You hire someone ... then you find out that they are not eligible to work. Meanwhile, the other applicants (except in today's economy) have gone onto find employment elsewhere. The employer must start from scratch to fill the job opening.

It would seem reasonable that if any employee must be work-eligible, asking ALL applicants (not just non-citizens) to provide such eligibility evidence at the time of making application is reasonable when applied to all applicants.The idea is not to discriminate based on national origin ... but presumably the employer could use eligibility to work just as banks can use a credit report to decide on whether to give a loan.

I can recall that SS #s were typically asked for on all applications at one time ... before there today's problems with illegal immigration and identity theft became so prevalent.

List C provides 7 documents that establish 'Employment Eligibility' including a SS card which according to the article the man provided. List A provides an additional 5 documents that establish both Identity AND Employment Eligibility in a single document. When I interview anyone for hire....I always present the Revised I-9 and ask if they can provide the necessary documentation before we proceed. Once they have met the legal requirements I require nothing further....it'll get your butt in trouble. According to the article the 245 plaintiffs provided the necessary documents and if so......it doesn't appear to me the CC system has a leg to stand on.

Gerry Clinchy
09-01-2010, 05:58 PM
a U.S. permanent resident who was offered a math teaching position at Glendale Community College, part of the Maricopa network.

After filling out a federal form attesting to his immigration status and producing a driver's license and Social Security card, he was told to complete another form with more immigration-related information, the lawsuit said.

That form required other documents and his green card. When he couldn't present his green card, the suit said, the college would not process his paperwork and would not let him work.


dback says that there are specific things you can ask for, and I guess a green card is not one of them. So, I'm still wondering what a green card is for.

luvmylabs23139
09-01-2010, 06:45 PM
I wonder if his social security card is stamped not valid for employment purposes or some such wording. I know that newer ones say that for green card holders.
Drivers licenses in NC also now have an I-9 restriction printed on them for non-citizens.

Gerry Clinchy
09-01-2010, 07:26 PM
This may sound like a stupid question ...

If it is not allowed to discriminate for employment based on "national origin", then isn't any regulation on employment for illegal immigrants automatically not allowed? Maybe that's Holder's next lawsuit? :-)

Perhaps the govt specifically allows the Immigration Service to make such a regulation?

dback
09-01-2010, 08:51 PM
Gerry....I'm not arguing with you and I probably gave a much too simplified answer. For employment an individual must provide two things to a prospective employer...Federally accepted Identification Documents AND Federally accepted Employment Eligibility Documents. The Feds provide a list B which are documents that are acceptable for the ID portion and a person may choose any one of the 9 which may include a Driver's license, School ID card with Photo, US Military Card, etc.. In addition he must provide one document from list C to establish Employment Eligibility....there are 7 on this list which include US SS card, Native American tribal document, Certification of Birth Abroad issued by the Dept of State, etc. Any combination of documents....one from each list does the trick.....end of story....no further documents needed. There is also a list A, which are documents that are accepted that fulfill both ID AND Eligibility in a single document....they include a US Passport (expired or unexpired), an unexpired foreign passport with a temporary I-551 stamp or a Permanent Resident Card ("Green Card" which are now pink :-))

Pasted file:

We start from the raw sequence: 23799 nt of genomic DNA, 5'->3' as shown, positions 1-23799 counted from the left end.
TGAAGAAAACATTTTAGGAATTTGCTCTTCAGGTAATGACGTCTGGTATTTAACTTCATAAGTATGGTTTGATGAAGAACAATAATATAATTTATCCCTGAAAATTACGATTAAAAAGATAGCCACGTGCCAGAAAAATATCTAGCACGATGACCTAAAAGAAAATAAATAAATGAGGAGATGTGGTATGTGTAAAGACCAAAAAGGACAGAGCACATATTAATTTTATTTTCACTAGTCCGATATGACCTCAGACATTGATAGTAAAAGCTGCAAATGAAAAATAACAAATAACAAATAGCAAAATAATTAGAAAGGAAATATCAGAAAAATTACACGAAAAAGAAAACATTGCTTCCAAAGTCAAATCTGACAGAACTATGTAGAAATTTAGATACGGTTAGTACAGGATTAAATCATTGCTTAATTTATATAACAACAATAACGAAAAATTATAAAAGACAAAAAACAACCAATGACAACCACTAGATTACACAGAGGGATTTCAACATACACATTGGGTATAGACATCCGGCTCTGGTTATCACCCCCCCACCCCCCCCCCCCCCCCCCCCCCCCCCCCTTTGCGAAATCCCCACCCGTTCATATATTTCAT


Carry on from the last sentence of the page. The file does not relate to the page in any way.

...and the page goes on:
So my poorly made point was that he had already fulfilled the requirements by providing one document from list B and one from list C.....asking for further documentation was unnecessary and illegal. Had he simply provided the Permanent Resident Card (Green Card) from list A first, that also would have satisfied the requirements and again no further documentation would have been necessary. This whole thing is 'Sensationalized Journalism' anyway. The suit isn't against the state.....it's against a school district within the state that screwed up and has already stopped the practice.

Gerry Clinchy
09-01-2010, 09:07 PM
Thanks, dback, now I understand ... the fellow had already provided documentation equivalent to his "Pink Card". Would actually seem just as easy to use the "Pink Card".

Do not quite understand why the additional request would become an invasion of privacy or discrimination, since documents had already been provided which have given the same, or similar, information. Those other documents had already revealed the national origin of the employee that was something other than US.

Not arguing with you at all. Just seems a peculiar regulation ... or is over-zealous a better word?

Now, back to my stupid question ... any Immigration employment regulation pertaining to non-citizens (i.e. national origin other than US) is, by its very nature, discriminatory of national origin. I'm waiting for someone to come along and challenge that discrimination. Or maybe it can just be justified by the Constitutional basis for defending the borders. Which part of the Constitution trumps the other part?